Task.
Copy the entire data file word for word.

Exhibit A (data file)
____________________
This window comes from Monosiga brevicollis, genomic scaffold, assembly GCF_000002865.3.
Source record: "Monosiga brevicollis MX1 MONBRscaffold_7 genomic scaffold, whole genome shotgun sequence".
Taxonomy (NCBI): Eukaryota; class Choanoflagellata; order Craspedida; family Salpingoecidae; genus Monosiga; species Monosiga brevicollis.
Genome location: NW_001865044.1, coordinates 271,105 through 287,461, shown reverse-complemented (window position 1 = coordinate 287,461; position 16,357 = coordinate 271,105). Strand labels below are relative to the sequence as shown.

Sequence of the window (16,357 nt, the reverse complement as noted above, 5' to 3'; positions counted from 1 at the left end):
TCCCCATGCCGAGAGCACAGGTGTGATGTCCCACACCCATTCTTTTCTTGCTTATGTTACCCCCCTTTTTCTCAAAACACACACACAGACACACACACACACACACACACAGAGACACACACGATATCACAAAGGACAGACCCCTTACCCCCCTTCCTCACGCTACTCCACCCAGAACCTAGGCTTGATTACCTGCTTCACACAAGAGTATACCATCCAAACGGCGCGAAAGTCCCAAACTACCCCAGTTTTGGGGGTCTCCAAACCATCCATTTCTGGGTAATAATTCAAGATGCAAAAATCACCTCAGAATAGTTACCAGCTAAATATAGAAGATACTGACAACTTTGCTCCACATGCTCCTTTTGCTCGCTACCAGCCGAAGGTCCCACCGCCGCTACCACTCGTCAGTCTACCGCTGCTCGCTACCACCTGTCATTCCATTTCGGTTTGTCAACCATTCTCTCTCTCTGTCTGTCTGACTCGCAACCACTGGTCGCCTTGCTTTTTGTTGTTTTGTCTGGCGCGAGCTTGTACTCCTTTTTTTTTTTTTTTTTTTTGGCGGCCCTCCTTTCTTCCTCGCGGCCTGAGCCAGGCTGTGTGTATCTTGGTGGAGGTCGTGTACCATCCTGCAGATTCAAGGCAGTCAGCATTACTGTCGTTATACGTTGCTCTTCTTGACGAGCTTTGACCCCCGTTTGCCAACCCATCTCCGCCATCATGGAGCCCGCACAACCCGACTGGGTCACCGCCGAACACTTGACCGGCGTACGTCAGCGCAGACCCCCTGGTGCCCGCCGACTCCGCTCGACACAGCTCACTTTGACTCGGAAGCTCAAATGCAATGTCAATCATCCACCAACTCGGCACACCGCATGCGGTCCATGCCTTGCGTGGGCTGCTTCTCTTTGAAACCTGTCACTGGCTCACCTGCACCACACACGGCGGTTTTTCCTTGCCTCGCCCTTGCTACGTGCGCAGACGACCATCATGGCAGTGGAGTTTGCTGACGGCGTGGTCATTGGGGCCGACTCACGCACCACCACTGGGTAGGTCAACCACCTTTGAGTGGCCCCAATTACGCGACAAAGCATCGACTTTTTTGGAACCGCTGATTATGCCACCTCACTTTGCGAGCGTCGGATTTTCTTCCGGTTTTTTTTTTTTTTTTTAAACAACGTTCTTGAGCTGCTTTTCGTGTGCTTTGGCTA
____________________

This window comes from Monosiga brevicollis, genomic scaffold, assembly GCF_000002865.3.
Source record: "Monosiga brevicollis MX1 MONBRscaffold_7 genomic scaffold, whole genome shotgun sequence".
Taxonomy (NCBI): Eukaryota; class Choanoflagellata; order Craspedida; family Salpingoecidae; genus Monosiga; species Monosiga brevicollis.
Genome location: NW_001865044.1, coordinates 271,105 through 287,461, shown reverse-complemented (window position 1 = coordinate 287,461; position 16,357 = coordinate 271,105). Strand labels below are relative to the sequence as shown.

Sequence of the window (16,357 nt, the reverse complement as noted above, 5' to 3'; positions counted from 1 at the left end):
TCCCCATGCCGAGAGCACAGGTGTGATGTCCCACACCCATTCTTTTCTTGCTTATGTTACCCCCCTTTTTCTCAAAACACACACACAGACACACACACACACACACACACAGAGACACACACGATATCACAAAGGACAGACCCCTTACCCCCCTTCCTCACGCTACTCCACCCAGAACCTAGGCTTGATTACCTGCTTCACACAAGAGTATACCATCCAAACGGCGCGAAAGTCCCAAACTACCCCAGTTTTGGGGGTCTCCAAACCATCCATTTCTGGGTAATAATTCAAGATGCAAAAATCACCTCAGAATAGTTACCAGCTAAATATAGAAGATACTGACAACTTTGCTCCACATGCTCCTTTTGCTCGCTACCAGCCGAAGGTCCCACCGCCGCTACCACTCGTCAGTCTACCGCTGCTCGCTACCACCTGTCATTCCATTTCGGTTTGTCAACCATTCTCTCTCTCTGTCTGTCTGACTCGCAACCACTGGTCGCCTTGCTTTTTGTTGTTTTGTCTGGCGCGAGCTTGTACTCCTTTTTTTTTTTTTTTTTTTTGGCGGCCCTCCTTTCTTCCTCGCGGCCTGAGCCAGGCTGTGTGTATCTTGGTGGAGGTCGTGTACCATCCTGCAGATTCAAGGCAGTCAGCATTACTGTCGTTATACGTTGCTCTTCTTGACGAGCTTTGACCCCCGTTTGCCAACCCATCTCCGCCATCATGGAGCCCGCACAACCCGACTGGGTCACCGCCGAACACTTGACCGGCGTACGTCAGCGCAGACCCCCTGGTGCCCGCCGACTCCGCTCGACACAGCTCACTTTGACTCGGAAGCTCAAATGCAATGTCAATCATCCACCAACTCGGCACACCGCATGCGGTCCATGCCTTGCGTGGGCTGCTTCTCTTTGAAACCTGTCACTGGCTCACCTGCACCACACACGGCGGTTTTTCCTTGCCTCGCCCTTGCTACGTGCGCAGACGACCATCATGGCAGTGGAGTTTGCTGACGGCGTGGTCATTGGGGCCGACTCACGCACCACCACTGGGTAGGTCAACCACCTTTGAGTGGCCCCAATTACGCGACAAAGCATCGACTTTTTTGGAACCGCTGATTATGCCACCTCACTTTGCGAGCGTCGGATTTTCTTCCGGTTTTTTTTTTTTTTTTTAAACAACGTTCTTGAGCTGCTTTTCGTGTGCTTTGGCTA